And gun stores across the state are already closing their doors.

Don’t worry though, we are not closing our doors anytime soon. In late August, the Illinois State Police issued proposed rules for the Firearm Dealer License Certification Act, which Governor Pritzker signed into law in January.  You can review the rules they proposed for yourself, although it is 29 pages long, and let us know what you think.

The Act went into effect this summer but, as of now, not a single FFL has been issued a certificate.  Even before any rules have been published, Illinois is losing FFL’s. From September 2018 to September 2019 the number of Illinois Type 01 (retail and gunsmith) FFL’s have dropped form 2,049, to 1,700.

That’s a 17% drop. And this was even before any rules had been set.

Today is the last day of the first comment period on these rules. Please consider filing your comments with ISP, and the Joint Committee on Administrative Rules (JCAR).

Our quick take on the rules:

  1. Video surveillance requirements are impossible to implement (bandwidth restrictions), and conflict with existing Illinois law regarding the collection of biometric data.
  2. Definitions in these rules (eg: what is a retail location) conflict with the FDLC Act, and guidance given from ISP with the application.
  3. Rule-making authority is exceeded in micro-managing storage, battery backups, alarm configuration, storage of firearms and ammunition, and on and on.
  4. These rules appear to have been written by people who have no idea how an FFL operates.  A more cynical inference upon reading these rules is that the rules’ author is attempting to heap excessive costs on small businesses.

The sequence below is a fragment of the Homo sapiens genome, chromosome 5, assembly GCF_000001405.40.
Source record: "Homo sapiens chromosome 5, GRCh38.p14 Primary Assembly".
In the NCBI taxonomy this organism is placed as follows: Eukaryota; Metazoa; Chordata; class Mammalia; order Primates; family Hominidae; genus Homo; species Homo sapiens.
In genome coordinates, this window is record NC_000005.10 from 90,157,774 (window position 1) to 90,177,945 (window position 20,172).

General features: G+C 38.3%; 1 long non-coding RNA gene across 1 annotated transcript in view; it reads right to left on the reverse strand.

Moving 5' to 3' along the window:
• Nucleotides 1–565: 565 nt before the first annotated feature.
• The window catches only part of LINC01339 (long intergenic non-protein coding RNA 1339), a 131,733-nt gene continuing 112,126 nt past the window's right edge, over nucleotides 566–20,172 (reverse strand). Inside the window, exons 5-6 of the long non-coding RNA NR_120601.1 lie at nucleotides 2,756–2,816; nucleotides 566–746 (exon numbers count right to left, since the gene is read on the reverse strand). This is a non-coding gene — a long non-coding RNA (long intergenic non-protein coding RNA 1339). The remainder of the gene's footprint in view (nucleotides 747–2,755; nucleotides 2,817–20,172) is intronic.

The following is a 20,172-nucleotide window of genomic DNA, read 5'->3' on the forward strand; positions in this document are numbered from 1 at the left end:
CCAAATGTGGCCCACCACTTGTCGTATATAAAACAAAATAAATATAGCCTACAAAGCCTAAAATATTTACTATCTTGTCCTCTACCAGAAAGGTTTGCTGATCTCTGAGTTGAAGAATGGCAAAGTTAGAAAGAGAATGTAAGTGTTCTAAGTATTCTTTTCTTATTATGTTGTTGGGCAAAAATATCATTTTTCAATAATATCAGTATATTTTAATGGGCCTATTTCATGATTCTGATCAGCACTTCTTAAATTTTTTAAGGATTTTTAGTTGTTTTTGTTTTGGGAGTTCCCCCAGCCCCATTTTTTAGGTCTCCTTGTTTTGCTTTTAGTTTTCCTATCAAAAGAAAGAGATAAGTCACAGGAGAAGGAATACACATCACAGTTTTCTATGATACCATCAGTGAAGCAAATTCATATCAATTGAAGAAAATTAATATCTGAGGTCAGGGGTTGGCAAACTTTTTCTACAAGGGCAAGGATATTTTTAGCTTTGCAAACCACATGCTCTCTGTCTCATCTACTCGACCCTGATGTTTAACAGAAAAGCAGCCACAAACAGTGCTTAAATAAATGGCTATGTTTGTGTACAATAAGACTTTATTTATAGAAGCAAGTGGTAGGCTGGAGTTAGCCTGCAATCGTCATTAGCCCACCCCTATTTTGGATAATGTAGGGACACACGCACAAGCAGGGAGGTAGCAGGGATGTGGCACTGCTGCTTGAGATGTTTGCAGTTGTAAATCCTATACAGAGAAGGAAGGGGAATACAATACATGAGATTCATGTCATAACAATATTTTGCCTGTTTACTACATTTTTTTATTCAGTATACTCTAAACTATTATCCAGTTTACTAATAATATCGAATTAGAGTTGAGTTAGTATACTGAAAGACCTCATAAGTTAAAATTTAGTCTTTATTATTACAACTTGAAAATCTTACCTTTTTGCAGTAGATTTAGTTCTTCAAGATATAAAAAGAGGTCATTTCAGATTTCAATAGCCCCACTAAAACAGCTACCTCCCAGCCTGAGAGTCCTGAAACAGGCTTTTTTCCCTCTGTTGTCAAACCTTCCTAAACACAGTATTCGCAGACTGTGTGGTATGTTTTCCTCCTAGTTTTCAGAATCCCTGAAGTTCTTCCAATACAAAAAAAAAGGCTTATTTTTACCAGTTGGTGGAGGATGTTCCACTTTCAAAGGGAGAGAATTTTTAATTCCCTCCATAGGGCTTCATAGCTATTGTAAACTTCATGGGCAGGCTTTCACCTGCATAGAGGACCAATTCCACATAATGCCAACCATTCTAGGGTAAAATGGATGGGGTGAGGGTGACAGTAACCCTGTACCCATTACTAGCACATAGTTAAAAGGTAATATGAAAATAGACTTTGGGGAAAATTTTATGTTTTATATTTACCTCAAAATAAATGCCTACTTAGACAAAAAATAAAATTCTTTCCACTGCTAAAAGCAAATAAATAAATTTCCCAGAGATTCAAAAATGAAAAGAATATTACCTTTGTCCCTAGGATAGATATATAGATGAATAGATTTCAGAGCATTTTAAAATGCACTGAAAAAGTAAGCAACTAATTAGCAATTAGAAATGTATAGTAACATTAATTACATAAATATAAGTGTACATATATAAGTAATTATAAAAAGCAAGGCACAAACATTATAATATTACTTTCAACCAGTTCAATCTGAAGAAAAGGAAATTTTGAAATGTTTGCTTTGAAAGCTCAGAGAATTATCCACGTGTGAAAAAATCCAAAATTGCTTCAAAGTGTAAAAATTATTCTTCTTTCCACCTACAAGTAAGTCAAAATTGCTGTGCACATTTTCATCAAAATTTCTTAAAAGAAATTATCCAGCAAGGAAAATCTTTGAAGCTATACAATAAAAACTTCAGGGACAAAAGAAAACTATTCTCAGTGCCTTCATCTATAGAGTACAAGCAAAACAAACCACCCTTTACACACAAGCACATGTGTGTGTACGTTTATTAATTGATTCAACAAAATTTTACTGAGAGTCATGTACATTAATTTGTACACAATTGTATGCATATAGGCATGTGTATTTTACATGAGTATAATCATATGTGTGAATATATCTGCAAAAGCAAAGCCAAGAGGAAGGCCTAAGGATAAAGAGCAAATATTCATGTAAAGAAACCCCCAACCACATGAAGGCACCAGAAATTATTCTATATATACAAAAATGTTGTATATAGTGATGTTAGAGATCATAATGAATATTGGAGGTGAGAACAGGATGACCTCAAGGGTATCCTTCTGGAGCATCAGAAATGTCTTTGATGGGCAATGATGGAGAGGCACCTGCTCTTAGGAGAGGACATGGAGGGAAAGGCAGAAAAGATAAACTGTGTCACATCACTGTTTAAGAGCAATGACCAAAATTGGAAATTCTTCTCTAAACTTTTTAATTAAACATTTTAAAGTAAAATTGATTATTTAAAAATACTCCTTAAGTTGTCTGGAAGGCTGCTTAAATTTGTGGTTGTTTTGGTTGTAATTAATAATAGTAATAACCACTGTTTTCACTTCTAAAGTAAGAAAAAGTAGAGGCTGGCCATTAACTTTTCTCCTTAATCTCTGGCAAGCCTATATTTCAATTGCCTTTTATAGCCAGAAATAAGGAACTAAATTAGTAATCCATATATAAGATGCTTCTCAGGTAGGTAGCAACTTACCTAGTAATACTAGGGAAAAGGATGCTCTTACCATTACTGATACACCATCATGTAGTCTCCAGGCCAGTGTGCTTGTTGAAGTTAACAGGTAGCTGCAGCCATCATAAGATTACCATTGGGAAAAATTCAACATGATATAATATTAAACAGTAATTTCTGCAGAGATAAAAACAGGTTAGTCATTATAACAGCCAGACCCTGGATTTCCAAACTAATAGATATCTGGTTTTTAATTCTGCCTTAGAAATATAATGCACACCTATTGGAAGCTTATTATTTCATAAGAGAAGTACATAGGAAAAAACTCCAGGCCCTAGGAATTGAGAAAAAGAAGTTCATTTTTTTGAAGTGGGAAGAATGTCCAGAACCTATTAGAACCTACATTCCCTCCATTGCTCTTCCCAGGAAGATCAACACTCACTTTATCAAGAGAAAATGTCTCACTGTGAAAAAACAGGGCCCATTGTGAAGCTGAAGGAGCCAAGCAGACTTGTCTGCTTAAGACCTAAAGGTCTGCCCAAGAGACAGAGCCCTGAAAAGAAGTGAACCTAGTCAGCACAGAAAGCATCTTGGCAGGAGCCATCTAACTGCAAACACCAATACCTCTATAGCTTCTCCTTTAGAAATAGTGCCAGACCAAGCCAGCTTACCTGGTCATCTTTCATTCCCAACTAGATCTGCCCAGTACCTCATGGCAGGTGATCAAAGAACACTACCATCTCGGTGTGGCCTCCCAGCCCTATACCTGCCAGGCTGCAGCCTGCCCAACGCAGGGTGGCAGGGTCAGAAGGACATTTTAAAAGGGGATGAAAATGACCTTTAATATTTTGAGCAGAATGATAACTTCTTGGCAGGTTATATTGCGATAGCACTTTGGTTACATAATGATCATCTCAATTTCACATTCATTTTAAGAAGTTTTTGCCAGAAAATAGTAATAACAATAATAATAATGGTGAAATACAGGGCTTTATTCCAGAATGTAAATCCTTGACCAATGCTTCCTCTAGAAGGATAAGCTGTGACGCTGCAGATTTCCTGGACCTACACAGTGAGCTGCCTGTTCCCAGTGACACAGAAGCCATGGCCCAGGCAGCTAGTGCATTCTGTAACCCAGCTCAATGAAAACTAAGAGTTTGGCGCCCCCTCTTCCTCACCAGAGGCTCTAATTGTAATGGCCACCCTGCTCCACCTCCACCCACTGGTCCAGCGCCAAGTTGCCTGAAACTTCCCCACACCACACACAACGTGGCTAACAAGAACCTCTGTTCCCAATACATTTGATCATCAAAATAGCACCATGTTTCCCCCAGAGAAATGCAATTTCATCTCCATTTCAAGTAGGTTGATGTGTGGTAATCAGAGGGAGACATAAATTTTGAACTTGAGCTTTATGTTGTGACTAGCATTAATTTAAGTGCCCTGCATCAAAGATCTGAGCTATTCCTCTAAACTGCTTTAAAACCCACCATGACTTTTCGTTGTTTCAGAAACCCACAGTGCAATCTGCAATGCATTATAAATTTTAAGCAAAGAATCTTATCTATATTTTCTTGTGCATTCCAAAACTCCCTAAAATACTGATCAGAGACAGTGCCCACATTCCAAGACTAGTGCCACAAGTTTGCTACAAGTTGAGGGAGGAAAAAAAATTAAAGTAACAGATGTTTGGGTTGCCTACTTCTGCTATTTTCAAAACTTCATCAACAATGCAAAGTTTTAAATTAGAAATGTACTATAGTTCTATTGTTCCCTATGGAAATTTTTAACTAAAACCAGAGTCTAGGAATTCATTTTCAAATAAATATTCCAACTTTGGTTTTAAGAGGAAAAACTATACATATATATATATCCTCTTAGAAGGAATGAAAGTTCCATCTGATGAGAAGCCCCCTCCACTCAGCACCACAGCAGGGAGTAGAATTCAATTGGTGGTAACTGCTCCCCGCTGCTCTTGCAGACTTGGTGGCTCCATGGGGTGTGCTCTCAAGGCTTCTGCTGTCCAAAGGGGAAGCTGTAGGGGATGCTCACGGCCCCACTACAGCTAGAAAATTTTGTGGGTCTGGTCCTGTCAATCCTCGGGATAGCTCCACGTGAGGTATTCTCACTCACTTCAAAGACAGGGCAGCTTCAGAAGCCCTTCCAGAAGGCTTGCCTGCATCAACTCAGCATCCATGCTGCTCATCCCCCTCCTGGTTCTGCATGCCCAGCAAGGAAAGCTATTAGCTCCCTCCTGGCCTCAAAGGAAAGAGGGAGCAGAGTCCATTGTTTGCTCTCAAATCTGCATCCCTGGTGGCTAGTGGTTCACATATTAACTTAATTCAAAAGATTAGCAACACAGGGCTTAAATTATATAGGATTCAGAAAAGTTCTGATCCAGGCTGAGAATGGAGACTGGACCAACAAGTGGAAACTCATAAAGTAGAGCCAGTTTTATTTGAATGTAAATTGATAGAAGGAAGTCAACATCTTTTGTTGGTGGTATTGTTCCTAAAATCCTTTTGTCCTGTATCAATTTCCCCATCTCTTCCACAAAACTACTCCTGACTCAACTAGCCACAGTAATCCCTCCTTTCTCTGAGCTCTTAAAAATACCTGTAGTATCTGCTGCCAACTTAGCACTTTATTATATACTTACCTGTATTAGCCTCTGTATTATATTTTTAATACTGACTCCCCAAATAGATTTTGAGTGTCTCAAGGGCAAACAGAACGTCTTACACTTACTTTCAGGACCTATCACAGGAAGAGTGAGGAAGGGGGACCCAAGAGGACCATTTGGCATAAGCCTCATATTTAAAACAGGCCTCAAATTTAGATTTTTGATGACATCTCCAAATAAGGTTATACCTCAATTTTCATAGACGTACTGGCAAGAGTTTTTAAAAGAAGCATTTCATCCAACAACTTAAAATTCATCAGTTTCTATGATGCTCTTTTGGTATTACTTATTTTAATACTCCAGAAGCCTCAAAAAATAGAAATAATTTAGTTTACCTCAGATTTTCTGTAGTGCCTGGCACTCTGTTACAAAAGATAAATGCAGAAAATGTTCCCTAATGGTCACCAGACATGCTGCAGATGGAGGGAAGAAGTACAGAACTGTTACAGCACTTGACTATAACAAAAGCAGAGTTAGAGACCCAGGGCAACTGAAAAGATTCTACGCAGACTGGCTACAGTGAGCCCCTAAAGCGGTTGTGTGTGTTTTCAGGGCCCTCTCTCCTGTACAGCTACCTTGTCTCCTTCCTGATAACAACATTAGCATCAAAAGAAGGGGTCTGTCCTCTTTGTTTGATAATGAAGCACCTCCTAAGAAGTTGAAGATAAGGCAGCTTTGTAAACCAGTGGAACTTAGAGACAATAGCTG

5. ISP did NOT consult with any industry groups when formulating these rules. Why not?

What You Can Do

The process is simple: email ISP and FFL-IL today and express your concerns that these rules will continue to drive IL FFL’s out of business, denying you your right to own firearms.

ISP email: [email protected]

FFL-IL email: [email protected]

FFL-IL has requested public hearings and will bring all comments received.

The Process from Here:

The first 45 day comment period is coming to a close, and we expect public hearings soon. All of these comments will be sent to the Illinois General Assembly’s Joint Committee on Administrative Rules (JCAR) to open up another 45-day comment period. Once the comment periods are over, JCAR can either approve and adopt the new rules, or request new changes.

These rules must be fixed if there are to be any FFL’s left in the state.

Angrily calling for lawsuits against the state might make people feel good, and they may in time yield a favorable outcome, but the immediate need is to stop this rule set from becoming law.

Please offer your comments, and please support the efforts of FFL-IL, which is deeply engaged in pushing back on this mess. Thank you everyone who has read this far, we truly appreciate your concerns and involvement in this debacle.